Excess and the Everyday in Hanawa’s Doing Time

p.46-47 from Kazuichi Hanawa's Doing Time

This post originally appeared at The Panelists on April 20, 2011.

p.46-47 from Kazuichi Hanawa's Doing Time

I was reading Kazuichi Hanawa’s Doing Time (Fanfare/Ponent Mon, 2004) and came upon this spread (p.46-47, read right to left) early in the book. Earlier this week I read Greice Schneider’s post on the Comics Grid about Jason’s use of excessive type in Hey, Wait… where she writes: “Meaninglessness, though, can also be expressed by adopting an aesthetics of visual excess (since both lack and overload can be equally menacing to the production of meaning).”

This spread from Hanawa’s book about his time in Japanese prison (for possession of an illegal gun) is a great example of visual excess. It features 21 panels showing the meals Hanawa is fed, with only a single varying panel which focuses on Hanawa’s concern that he will get “flabby” because all he does is eat and sleep, i.e. from the excess. So the excess is both visual and thematic. A quick scan of the spread could lead one to believe the many panels of meals are simple repetitions, yet each image is distinct, despite it’s basic sameness. In fact, as far as I can tell (without making a list and checking it closely), each meal, and even each element of each meal, is unique. There are no actual repetitions on the diegetic level. Hanawa’s meal is different each time.

This uniqueness found in the repetition of the mundane is a vital part of the concept of the everyday. Our daily lives can, on the surface, appear repetitive and banal, yet, examined at a closer level, the repetitions of our daily lives are variable. Hanawa’s limited and highly structured life in prison attunes he and his cellmates to the repetitions and variations of the everyday. In the book itself, Hanawa’s stories break down any sense of time as being a continuous ordered flow of recognizable events. It’s never quite clear when each chapter takes place and how much time passes from one chapter to another, as there are no real markers except the structured parts of each day. At times Hanawa is in a shared cell, at times in a single cell, without any real sense of when or how he moves from one to the other.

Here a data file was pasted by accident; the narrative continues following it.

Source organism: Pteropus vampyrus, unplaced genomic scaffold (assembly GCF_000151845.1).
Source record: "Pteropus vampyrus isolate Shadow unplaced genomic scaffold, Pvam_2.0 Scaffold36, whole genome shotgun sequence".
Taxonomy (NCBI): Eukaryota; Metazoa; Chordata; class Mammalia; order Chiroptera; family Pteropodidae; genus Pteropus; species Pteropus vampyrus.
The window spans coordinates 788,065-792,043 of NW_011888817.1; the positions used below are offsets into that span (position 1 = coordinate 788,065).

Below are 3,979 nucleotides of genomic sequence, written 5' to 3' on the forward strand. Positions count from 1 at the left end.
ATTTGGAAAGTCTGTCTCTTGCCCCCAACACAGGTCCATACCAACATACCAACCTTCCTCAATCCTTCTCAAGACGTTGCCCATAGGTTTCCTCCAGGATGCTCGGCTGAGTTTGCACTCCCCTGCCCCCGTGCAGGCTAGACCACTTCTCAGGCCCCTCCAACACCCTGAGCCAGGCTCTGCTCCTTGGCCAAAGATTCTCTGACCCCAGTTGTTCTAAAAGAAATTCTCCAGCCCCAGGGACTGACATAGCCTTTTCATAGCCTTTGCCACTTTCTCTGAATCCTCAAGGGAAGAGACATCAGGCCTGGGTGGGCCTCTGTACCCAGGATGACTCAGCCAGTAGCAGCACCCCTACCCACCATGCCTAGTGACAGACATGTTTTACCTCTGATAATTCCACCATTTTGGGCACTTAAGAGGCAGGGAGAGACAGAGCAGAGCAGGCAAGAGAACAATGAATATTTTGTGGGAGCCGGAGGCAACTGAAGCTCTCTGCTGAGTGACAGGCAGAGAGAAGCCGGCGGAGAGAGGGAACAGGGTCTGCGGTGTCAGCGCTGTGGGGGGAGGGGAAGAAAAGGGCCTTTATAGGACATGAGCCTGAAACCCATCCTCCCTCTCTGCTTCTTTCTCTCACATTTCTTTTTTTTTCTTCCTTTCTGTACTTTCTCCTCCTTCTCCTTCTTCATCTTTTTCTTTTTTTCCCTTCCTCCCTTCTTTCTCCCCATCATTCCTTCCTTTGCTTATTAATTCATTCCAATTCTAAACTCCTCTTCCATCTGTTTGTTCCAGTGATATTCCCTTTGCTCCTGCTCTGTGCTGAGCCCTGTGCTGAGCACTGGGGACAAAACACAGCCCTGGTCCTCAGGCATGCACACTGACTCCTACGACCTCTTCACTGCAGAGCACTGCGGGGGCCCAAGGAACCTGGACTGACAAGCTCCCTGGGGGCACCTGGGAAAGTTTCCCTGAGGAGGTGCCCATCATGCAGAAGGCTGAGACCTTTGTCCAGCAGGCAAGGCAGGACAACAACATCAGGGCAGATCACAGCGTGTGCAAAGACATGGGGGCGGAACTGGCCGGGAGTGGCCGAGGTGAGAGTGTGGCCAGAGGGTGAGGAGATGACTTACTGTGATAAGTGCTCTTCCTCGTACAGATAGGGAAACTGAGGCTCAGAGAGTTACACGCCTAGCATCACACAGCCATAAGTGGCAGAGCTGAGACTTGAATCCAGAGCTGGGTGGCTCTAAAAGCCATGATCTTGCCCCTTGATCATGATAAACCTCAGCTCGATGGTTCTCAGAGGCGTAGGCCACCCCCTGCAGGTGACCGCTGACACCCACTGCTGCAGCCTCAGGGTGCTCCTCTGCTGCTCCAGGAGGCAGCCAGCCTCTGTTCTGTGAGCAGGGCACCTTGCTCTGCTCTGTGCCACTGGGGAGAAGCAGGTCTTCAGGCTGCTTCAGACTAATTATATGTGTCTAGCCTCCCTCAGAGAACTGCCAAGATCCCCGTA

This spread also takes me back to another article by Schneider “Comics and Everyday Life: from Ennui to Contemplation” (European Comic Art 3.1 (2010): 37-63), an excellent article I command to your attention. In it, she discusses representations in comics of everyday life and strategies related to showing ennui and contemplation. In reading the spread above, once can access both of these states, the ennui of the repetition and time passing through sameness, as well as the contemplation of all these varying meals, a seemingly endless variation of foods (even more worthy of contemplation for the non-Japanese, who will find the foods even more strange and needing of attention).

A few comments from the original post at The Panelists:

Charles Hatfield:

Derik, thanks for this very interesting analysis of Hanawa.

Doing Time is a book I admire but have difficulty reading straight through, and certainly reading it quickly is impossible, at least if you want to get anything out of it. Its reliance on repetition with variation is one reason. Another is its sheer density in terms of drawing and of minute information imparted. I find the book “thickens” the reading experience almost to the point of frustration, in the process making powerfully evident to me the sheer monotony and restricted scope of prison life. It is observant and particular and thickly layered with visual information—spatial, textural, very, very minute—almost to a fault.

I wonder about the degree to which Hanawa means this to be a contrast or rebuke to the usual reading experience of manga, which are notorious for being read very, very quickly. (I’m especially interested in this in light of Cools’ article, cited above, which I’ve begun to read.) In a sense Doing Time is an anti-manga, a deliberate flouting of reading conventions (much as, say, Pekar & Crumb’s “American Splendor Assaults the Media” deliberately flouts the “show, don’t tell” dogma).


I suspect that Hanawa was deliberately going for that effect. The work as a whole does seem different even from his own work (the few other pieces of his I’ve seen were more of the grotesque/horror type). The sheer lack of any drama or conflict works against just about any narrative, but especially more conventional manga.